And when it was time to select an assistant to Fishel in the PR Department, Bob’s Irish-Catholic assistant having moved on, the job went to me.  Fishel had liked my work (it came to extend far more than answering fan mail) and Burke approved.  In this particular administration, it was not an issue.

Appel’s new book on Casey Stengel.

George Steinbrenner, who followed Burke, inherited a now-liberated organization.  Steinbrenner had his detractors and could be cruel and dictatorial, but being anti-Black or anti-Jewish was not among his flaws.  His hiring record proved that, and in the hundreds of private meetings I had with him over the years (I was by 1974 Fishel’s successor as PR Director), he said a lot of things I would never repeat, but he never anything that diminished another person because of race or religion.

His open attitude did not necessarily reflect the signing of Jewish players.  After Blomberg came Ken Holtzman and the converted Elliott Maddox (unknown at the time he was a Yankee), and eyebrows were raised when manager Billy Martin bypassed the rested Holtzman to open the 1976 World Series, opting for reliever Doyle Alexander.  Then, there were no Jewish Yankee players until Kevin Youkilis in 2013 and pitcher Rich Bleier in 2016.  This was during a so-called “golden era” of Jewish major leaguers when as many as a dozen or so appeared each year on major league rosters.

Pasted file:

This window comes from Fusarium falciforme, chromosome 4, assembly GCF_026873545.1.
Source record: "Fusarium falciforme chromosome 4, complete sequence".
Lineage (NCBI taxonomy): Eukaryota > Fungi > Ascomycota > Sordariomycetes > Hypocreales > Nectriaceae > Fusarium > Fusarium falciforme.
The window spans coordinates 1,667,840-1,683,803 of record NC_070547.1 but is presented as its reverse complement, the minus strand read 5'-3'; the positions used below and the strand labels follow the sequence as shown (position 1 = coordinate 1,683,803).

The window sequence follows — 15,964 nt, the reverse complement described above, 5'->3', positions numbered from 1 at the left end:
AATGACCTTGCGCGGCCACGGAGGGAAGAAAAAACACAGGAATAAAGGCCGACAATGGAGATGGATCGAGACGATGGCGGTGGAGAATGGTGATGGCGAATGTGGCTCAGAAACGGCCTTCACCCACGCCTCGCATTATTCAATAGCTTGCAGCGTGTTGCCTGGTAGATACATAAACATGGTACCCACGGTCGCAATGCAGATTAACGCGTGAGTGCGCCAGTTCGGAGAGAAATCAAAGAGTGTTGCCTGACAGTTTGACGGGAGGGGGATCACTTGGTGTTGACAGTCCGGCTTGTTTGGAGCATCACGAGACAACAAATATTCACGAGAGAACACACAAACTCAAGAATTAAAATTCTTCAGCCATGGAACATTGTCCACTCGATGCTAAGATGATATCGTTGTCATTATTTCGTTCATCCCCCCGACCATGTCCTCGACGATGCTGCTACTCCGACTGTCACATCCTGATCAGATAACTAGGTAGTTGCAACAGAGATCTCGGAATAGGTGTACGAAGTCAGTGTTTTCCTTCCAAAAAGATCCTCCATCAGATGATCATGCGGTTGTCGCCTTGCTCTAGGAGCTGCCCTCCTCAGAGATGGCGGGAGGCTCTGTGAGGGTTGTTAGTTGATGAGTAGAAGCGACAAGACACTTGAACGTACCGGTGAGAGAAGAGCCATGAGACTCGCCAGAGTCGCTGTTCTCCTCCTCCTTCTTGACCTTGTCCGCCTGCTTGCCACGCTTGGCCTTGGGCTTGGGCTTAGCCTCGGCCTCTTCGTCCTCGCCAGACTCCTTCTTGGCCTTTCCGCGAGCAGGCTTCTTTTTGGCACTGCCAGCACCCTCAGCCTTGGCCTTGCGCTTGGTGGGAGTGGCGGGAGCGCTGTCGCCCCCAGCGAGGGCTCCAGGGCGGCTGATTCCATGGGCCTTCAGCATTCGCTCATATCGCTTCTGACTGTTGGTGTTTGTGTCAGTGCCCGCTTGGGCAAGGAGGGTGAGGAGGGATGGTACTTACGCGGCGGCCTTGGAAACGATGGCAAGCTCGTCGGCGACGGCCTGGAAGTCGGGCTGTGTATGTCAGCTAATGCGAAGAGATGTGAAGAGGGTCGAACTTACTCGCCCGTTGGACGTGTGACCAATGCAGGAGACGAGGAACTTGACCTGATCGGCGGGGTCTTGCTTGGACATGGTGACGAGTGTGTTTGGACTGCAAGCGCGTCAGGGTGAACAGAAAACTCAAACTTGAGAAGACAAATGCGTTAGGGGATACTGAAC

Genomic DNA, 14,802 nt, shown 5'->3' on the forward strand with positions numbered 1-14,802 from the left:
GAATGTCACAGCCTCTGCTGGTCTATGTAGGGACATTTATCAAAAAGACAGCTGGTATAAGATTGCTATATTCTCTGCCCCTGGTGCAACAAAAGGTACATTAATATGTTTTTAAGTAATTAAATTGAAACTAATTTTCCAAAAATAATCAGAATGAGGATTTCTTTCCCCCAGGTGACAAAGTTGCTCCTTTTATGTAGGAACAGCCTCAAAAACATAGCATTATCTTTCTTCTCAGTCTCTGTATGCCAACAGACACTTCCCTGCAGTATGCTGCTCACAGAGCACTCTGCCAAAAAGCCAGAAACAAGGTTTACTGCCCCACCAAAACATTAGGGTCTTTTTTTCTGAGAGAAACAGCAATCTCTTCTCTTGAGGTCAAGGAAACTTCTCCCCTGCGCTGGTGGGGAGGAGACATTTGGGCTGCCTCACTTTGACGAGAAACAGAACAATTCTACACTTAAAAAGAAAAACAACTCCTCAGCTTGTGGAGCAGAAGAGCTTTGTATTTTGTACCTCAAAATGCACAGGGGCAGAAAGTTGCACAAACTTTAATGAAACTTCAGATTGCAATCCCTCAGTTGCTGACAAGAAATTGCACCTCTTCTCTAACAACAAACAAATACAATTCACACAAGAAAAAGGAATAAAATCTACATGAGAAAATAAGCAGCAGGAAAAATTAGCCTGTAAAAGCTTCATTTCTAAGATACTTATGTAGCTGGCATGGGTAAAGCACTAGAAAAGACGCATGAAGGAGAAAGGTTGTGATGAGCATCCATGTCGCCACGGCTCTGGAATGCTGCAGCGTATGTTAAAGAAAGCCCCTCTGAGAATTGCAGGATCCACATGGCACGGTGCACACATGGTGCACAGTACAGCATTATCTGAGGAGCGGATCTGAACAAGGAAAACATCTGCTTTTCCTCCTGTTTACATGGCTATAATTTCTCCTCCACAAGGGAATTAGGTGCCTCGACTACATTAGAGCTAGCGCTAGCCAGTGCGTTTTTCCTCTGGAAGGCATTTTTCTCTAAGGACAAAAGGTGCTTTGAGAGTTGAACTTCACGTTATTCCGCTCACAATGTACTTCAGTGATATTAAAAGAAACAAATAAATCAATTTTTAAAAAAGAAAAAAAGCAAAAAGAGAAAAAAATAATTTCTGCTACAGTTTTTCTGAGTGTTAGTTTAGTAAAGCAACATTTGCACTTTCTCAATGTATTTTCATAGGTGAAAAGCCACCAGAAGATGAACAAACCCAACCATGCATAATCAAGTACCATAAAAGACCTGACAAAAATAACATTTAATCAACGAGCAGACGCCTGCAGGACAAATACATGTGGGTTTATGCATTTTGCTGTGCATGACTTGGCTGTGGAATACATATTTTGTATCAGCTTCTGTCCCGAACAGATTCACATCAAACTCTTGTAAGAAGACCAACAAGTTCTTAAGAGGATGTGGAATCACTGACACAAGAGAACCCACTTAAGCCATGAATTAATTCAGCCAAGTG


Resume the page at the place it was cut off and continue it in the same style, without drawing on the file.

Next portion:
(The only true “golden eras” of course, were when Hank Greenberg played and when Sandy Koufax played, and they didn’t need Jewish contemporaries to make the era light up).

So were the Yankees an “anti-Semitic” organization?

Historically, perhaps.  Certainly not by the time I joined them 50 seasons ago, and I never had that conversation with the holdovers from the Topping-Webb days.  (There were no Ruppert-Barrow holdovers).  And I would say that it was not the case during the Steinbrenner era, suggestions about various anti-Semitic players or manager aside.  Those feelings did not carry over to the front office, the broadcast booth, to vendors, or to hirings.  In fact, the team President today is Randy Levine, and the Chief Operating Officer is Lonn Trost, both Steinbrenner hires and both Jewish.

It’s not my father’s Yankee organization anymore.





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What does Jewish baseball mean to you? Did you have a brush with greatness? A family story that connects your religion and your love of the game?